Still, the U. President Trump is not an adherent of traditional family values; he is a serial divorcer. He is not known to be a man of religious faith; his Sundays are spent on the golf course. Even when those who survived the accusations levelled against them were later exonerated, only meagre reparations were made. Now, Atwood argues, women have been put on notice that hard-won rights may be only provisional. Absolutely they want to overturn Roe v.
Wade, and they will have to deal with the consequences if they do. A lot more dead women, a lot more illegal abortions, a lot more families with children in them left without a mother. Atwood was born in Ottawa, but she spent formative stretches of her early years in the wilderness—first in northern Quebec, and then north of Lake Superior. Her father, Carl Atwood, was an entomologist, and, until Atwood was almost out of elementary school, the family passed all but the coldest months in virtually complete isolation at insect-research stations; at one point, they lived in a log cabin that her father had helped construct.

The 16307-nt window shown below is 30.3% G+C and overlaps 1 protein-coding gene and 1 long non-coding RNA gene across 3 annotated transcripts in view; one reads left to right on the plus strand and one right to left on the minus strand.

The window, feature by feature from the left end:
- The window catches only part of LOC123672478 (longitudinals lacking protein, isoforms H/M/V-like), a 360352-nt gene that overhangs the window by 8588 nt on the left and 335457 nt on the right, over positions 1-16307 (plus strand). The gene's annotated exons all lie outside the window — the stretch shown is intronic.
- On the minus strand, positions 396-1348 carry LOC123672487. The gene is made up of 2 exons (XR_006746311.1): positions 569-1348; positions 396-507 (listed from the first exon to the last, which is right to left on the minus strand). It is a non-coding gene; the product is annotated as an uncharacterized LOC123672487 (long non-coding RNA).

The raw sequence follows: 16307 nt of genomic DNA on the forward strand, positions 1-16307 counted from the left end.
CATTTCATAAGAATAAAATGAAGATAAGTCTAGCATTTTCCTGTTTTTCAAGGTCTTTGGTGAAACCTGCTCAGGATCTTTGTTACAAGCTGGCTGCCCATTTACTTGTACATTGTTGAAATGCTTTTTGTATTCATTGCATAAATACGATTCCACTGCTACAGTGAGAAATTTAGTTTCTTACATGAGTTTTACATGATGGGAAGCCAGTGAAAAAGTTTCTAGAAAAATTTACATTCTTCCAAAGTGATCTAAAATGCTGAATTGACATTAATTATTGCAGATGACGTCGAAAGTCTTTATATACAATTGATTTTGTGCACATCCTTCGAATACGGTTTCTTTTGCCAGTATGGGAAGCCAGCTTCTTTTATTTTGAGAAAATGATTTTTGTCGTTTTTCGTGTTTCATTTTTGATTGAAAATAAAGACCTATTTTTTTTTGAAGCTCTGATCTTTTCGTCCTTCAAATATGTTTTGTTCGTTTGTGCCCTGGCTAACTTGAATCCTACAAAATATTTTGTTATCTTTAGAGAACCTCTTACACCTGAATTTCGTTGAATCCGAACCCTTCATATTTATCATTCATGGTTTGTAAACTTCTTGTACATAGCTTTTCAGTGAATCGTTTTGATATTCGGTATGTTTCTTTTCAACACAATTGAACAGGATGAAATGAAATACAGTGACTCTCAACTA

Her mother, also named Margaret—among her intimates, the novelist goes by Peggy—was a dietitian. In the months in the woods, she secured workbooks from school for Atwood and her brother, Harold, who is three years her senior. In inclement weather, the children amused themselves by making comic books and by reading.
Her father had grown up poor, in rural Nova Scotia. They sledded across a still frozen lake at the start of the season, and canoed across it during the summer months. When the paddles hit bottom on the way across, gas bubbles from decomposing vegetation rose and burst with a stench of rotten eggs or farts. The family still retreats there in the summer. Three years later, another daughter, Ruth, was born. Atwood started writing in earnest in high school.